Scotland's only direct passenger ferry service to mainland Europe is to be scrapped, it has been announced.
Route operator DFDS Seaways, formerly Norfolkline, has blamed insufficient passenger demand for the move.
However, it will continue to offer a freight service, using two vessels rather than one, on the route between Rosyth and Zeebrugge in Belgium.
The passenger service will continue until 15 December, with passengers booked after that date being refunded.
Fife Council leader Peter Grant said he was disappointed that DFDS Seaways had discontinued its service but he "fully understood" why the decision was made.
He said: "I remain optimistic that there will be a time when a direct passenger service from Fife to Mainland Europe becomes viable."
However, Mr Grant welcomed the company's commitment to its freight route.
He added: "The decision to increase freight capacity underlines the potential of Rosyth as Scotland's gateway to Europe and we will continue to work towards realising that potential."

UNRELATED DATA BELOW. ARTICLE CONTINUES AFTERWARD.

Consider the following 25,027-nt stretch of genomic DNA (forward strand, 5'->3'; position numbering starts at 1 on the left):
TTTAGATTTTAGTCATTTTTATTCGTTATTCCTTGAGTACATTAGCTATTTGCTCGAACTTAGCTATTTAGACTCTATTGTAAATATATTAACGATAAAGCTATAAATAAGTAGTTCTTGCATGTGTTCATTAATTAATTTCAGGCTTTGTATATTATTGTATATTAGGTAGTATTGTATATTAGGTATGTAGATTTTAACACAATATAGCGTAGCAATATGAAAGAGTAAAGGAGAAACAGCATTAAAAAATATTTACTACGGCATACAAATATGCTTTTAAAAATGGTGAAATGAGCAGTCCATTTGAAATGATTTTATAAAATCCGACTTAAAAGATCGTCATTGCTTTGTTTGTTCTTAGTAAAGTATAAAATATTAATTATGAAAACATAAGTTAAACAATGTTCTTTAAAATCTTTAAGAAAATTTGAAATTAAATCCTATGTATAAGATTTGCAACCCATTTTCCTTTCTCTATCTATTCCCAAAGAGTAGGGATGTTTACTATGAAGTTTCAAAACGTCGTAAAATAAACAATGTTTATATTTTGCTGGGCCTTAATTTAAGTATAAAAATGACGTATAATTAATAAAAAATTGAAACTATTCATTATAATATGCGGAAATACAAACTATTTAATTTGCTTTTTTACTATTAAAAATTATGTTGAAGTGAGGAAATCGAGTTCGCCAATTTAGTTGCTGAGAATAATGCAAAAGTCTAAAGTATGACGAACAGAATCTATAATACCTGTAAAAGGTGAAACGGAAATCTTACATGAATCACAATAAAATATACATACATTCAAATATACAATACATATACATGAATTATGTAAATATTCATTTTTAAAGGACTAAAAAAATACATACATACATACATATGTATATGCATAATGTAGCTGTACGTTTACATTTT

DFDS Seaways said the combined passenger/freight service, which was relaunched in May last year, had been a "constant loss-maker" and there was "no prospect of the situation changing in the longer term".
It revealed that the route had failed to meet any of its financial targets, had suffered "significant losses" and had achieved only 60% of its expected passenger numbers.
Scotland's Transport Minister Stewart Stevenson said he was "extremely disappointing" that DFDS Seaways had decided to discontinue the route but he hoped the company would keep the decision under review.
Andreas Teschl, from the DFDS Group, said: "We are aware that the ferry service has provided an important link between Scotland and the continent so it is a matter of deep regret that we have had to take the decision to no longer operate passenger services on the Rosyth to Zeebrugge route in the future.
"We know this decision will be disappointing to many people and we would like to thank all those who have supported us, particularly the Scottish government, the travel and transport industry, as well as those passengers who have used the service and will continue to use the service until the end of the year."